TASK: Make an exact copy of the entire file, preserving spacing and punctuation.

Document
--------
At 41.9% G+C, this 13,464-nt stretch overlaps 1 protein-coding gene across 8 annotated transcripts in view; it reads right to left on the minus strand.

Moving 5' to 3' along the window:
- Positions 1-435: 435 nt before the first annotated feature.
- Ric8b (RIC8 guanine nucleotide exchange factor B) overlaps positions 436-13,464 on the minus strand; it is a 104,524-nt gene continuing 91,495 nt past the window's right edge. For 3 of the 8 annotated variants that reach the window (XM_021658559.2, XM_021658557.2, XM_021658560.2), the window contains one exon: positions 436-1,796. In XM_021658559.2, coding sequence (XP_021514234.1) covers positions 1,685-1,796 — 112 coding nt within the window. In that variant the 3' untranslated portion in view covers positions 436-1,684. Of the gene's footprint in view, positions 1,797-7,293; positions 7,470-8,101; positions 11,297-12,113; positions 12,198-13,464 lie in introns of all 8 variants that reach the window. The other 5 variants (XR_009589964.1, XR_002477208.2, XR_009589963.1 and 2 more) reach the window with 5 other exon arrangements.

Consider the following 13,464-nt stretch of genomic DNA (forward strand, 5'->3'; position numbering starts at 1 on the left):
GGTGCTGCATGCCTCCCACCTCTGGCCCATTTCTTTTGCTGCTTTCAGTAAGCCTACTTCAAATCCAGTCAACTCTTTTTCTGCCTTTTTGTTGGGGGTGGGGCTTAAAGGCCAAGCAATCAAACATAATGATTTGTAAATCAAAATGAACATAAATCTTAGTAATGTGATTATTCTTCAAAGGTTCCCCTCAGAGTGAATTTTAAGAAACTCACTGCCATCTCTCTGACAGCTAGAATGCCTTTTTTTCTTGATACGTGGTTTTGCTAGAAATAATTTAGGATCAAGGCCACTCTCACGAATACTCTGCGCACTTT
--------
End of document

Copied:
At 41.9% G+C, this 13,464-nt stretch overlaps 1 protein-coding gene across 8 annotated transcripts in view; it reads right to left on the minus strand.

Moving 5' to 3' along the window:
- Positions 1-435: 435 nt before the first annotated feature.
- Ric8b (RIC8 guanine nucleotide exchange factor B) overlaps positions 436-13,464 on the minus strand; it is a 104,524-nt gene continuing 91,495 nt past the window's right edge. For 3 of the 8 annotated variants that reach the window (XM_021658559.2, XM_021658557.2, XM_021658560.2), the window contains one exon: positions 436-1,796. In XM_021658559.2, coding sequence (XP_021514234.1) covers positions 1,685-1,796 — 112 coding nt within the window. In that variant the 3' untranslated portion in view covers positions 436-1,684. Of the gene's footprint in view, positions 1,797-7,293; positions 7,470-8,101; positions 11,297-12,113; positions 12,198-13,464 lie in introns of all 8 variants that reach the window. The other 5 variants (XR_009589964.1, XR_002477208.2, XR_009589963.1 and 2 more) reach the window with 5 other exon arrangements.

Consider the following 13,464-nt stretch of genomic DNA (forward strand, 5'->3'; position numbering starts at 1 on the left):
GGTGCTGCATGCCTCCCACCTCTGGCCCATTTCTTTTGCTGCTTTCAGTAAGCCTACTTCAAATCCAGTCAACTCTTTTTCTGCCTTTTTGTTGGGGGTGGGGCTTAAAGGCCAAGCAATCAAACATAATGATTTGTAAATCAAAATGAACATAAATCTTAGTAATGTGATTATTCTTCAAAGGTTCCCCTCAGAGTGAATTTTAAGAAACTCACTGCCATCTCTCTGACAGCTAGAATGCCTTTTTTTCTTGATACGTGGTTTTGCTAGAAATAATTTAGGATCAAGGCCACTCTCACGAATACTCTGCGCACTTT